Your eyes need tears to stay healthy. They wash any dust or particles out of the eye and maintain moisture. They also contain enzymes that protect the eyes against bacteria that are present in the eye on occasion.
For individuals whose eyes do not produce sufficient tears, symptoms can be present such as persistent feelings of dryness, burning, itching or the feeling of a foreign body in your eye. Ironically, dry eyes often can cause watery eyes as the eyes try to defend against inadequate tearing.
A number of causes can result in dry eye syndrome. The first factor is age as most individuals that suffer from dry eyes are adults, and often women going through menopause. Reduction in tear production can also result from certain medications. Dry or dusty air, and excessive heating or air conditioning are also known to cause or worsen dry eyes. Additionally, some diseases such as lupus, rheumatoid arthritis or others, prolonged staring at a computer which can cause insufficient blinking, or usage of contact lenses can add to the chances of dry eyes.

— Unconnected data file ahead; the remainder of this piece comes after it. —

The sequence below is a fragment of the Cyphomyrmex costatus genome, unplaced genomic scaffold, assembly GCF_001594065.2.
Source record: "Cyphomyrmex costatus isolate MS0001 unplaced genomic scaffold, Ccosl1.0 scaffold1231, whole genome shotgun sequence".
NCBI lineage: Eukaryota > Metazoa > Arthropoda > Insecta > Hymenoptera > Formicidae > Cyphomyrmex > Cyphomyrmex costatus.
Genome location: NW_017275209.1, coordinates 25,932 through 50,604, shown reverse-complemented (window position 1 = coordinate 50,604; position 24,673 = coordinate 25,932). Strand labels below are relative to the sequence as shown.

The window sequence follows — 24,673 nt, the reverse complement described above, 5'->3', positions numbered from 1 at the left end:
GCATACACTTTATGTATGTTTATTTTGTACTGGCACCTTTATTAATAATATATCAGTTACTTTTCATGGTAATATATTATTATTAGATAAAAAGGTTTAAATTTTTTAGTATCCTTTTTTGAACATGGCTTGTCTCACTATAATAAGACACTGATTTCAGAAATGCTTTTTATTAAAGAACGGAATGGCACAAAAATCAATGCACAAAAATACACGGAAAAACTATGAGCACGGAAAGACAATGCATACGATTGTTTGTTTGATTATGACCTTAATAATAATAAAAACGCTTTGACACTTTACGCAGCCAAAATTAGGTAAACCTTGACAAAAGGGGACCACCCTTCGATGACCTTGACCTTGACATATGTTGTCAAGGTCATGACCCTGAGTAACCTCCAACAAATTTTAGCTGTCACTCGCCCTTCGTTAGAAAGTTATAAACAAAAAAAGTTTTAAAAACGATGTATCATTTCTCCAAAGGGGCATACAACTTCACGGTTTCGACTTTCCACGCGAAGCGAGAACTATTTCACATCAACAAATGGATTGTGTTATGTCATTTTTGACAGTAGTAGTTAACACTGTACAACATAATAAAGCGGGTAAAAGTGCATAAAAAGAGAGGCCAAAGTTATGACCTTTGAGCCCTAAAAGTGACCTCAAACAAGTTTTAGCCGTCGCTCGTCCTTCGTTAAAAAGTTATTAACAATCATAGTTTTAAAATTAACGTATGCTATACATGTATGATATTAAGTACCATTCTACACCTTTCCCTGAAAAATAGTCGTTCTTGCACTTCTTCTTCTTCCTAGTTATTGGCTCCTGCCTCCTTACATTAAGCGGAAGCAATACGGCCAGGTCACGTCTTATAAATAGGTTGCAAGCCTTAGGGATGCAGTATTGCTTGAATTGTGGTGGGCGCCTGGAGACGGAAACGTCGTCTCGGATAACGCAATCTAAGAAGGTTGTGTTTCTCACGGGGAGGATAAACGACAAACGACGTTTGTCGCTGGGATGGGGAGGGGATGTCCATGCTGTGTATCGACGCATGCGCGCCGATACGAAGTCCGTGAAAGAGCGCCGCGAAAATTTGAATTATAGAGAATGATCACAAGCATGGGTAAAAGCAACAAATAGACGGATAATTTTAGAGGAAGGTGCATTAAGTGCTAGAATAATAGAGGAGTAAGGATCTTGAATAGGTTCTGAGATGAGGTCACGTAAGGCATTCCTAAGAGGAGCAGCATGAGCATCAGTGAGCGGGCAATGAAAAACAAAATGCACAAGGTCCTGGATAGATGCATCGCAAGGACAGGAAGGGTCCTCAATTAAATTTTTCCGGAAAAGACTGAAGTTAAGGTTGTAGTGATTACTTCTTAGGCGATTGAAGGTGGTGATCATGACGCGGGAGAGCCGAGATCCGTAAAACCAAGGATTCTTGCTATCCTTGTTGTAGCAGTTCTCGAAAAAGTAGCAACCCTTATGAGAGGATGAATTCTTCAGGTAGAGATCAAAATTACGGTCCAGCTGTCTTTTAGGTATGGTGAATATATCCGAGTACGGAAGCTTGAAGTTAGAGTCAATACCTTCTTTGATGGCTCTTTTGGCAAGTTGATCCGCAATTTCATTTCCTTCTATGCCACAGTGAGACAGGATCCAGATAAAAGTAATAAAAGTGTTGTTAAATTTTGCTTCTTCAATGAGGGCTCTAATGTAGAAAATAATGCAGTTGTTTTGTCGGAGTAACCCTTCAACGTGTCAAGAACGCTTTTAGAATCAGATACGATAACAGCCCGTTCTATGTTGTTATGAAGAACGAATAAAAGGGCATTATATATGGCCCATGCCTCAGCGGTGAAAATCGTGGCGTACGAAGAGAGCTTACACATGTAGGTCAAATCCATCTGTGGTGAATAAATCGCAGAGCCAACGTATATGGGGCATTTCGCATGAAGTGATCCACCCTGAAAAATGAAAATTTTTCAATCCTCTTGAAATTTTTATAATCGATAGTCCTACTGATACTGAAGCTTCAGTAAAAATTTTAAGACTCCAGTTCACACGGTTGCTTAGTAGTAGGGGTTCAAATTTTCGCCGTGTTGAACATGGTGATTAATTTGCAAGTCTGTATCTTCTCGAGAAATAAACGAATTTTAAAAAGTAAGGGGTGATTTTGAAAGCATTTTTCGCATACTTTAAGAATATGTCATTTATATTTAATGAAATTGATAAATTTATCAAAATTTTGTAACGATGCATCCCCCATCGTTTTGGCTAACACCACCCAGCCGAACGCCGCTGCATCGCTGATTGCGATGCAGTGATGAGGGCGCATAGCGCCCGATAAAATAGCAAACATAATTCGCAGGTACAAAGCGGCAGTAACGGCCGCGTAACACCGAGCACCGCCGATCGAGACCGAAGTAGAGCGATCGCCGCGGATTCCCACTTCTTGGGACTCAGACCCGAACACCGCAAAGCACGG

The first treatment option is typically artificial tears which work by putting moisture back into the eye. Your eye doctor can tell you which eye drops to purchase and how to use them. If over the counter options don’t help you may need Rx drops that enhance tear production.
If eye drops don’t help, your eye doctor might opt for Lacrisert, which is placed on the eyelid and continually releases lubricants throughout the day. You might also want to try punctual plugs which help the eye remain lubricated by reducing the let down of tears. Some eye care professionals will recommend nutritional supplements or environmental changes to relieve discomfort.
In most cases, dry eyes do not harm your vision permanently but can be an annoyance. However, very serious dry eyes have a chance of making you more vulnerable to infection so it is a good idea to speak to your optometrist.
If you are suffering from some of the symptoms listed above visit your eye doctor as soon as possible!